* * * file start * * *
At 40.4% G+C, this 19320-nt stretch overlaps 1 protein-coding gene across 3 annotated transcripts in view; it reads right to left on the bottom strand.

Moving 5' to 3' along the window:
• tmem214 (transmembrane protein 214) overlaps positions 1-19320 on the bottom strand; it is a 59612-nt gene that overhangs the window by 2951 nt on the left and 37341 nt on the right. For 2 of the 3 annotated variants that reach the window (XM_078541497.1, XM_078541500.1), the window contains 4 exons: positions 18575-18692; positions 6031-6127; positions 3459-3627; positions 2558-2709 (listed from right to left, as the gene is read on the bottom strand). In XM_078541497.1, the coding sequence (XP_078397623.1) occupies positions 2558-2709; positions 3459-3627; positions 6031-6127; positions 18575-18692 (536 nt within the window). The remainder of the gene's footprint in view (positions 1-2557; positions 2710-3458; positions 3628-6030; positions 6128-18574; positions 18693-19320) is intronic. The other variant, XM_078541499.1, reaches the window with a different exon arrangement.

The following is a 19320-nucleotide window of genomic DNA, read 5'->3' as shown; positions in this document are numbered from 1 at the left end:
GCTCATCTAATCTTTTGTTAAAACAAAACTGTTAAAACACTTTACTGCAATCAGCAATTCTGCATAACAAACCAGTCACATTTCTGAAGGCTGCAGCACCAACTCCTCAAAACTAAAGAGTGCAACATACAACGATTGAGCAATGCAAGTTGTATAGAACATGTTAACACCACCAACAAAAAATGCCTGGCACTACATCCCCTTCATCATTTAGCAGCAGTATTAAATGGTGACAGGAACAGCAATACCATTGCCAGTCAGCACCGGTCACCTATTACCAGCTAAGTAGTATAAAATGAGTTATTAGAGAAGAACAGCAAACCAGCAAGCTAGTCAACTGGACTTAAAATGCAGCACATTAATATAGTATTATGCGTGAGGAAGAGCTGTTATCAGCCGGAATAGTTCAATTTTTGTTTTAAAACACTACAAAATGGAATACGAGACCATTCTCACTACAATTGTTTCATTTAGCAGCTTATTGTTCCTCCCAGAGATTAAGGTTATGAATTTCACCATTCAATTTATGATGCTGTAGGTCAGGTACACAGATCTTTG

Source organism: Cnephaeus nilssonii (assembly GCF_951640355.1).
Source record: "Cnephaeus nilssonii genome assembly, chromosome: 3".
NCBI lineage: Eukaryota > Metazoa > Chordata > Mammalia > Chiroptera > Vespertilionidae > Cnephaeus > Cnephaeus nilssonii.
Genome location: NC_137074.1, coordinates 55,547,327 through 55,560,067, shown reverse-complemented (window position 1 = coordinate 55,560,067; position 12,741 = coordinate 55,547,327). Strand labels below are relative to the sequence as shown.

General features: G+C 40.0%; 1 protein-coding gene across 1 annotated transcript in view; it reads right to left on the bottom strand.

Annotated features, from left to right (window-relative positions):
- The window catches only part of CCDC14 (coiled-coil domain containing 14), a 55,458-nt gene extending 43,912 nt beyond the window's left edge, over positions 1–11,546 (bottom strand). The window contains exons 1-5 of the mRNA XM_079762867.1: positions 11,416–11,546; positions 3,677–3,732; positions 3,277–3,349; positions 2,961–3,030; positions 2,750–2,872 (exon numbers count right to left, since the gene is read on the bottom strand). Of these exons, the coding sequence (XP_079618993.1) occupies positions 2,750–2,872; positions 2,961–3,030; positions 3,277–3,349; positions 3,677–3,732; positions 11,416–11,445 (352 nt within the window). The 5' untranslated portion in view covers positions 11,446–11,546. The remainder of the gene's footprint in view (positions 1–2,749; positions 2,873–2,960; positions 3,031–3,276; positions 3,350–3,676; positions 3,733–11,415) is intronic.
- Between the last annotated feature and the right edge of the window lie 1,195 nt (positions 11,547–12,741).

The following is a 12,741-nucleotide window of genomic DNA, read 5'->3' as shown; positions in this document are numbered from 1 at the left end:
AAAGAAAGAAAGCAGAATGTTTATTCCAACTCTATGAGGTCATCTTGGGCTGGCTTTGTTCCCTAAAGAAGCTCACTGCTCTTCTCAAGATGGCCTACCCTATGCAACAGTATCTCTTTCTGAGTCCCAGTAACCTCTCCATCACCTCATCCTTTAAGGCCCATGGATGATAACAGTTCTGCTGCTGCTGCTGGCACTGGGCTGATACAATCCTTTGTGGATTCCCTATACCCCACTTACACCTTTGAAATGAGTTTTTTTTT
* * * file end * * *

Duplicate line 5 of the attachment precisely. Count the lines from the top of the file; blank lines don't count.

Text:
GCTCATCTAATCTTTTGTTAAAACAAAACTGTTAAAACACTTTACTGCAATCAGCAATTCTGCATAACAAACCAGTCACATTTCTGAAGGCTGCAGCACCAACTCCTCAAAACTAAAGAGTGCAACATACAACGATTGAGCAATGCAAGTTGTATAGAACATGTTAACACCACCAACAAAAAATGCCTGGCACTACATCCCCTTCATCATTTAGCAGCAGTATTAAATGGTGACAGGAACAGCAATACCATTGCCAGTCAGCACCGGTCACCTATTACCAGCTAAGTAGTATAAAATGAGTTATTAGAGAAGAACAGCAAACCAGCAAGCTAGTCAACTGGACTTAAAATGCAGCACATTAATATAGTATTATGCGTGAGGAAGAGCTGTTATCAGCCGGAATAGTTCAATTTTTGTTTTAAAACACTACAAAATGGAATACGAGACCATTCTCACTACAATTGTTTCATTTAGCAGCTTATTGTTCCTCCCAGAGATTAAGGTTATGAATTTCACCATTCAATTTATGATGCTGTAGGTCAGGTACACAGATCTTTG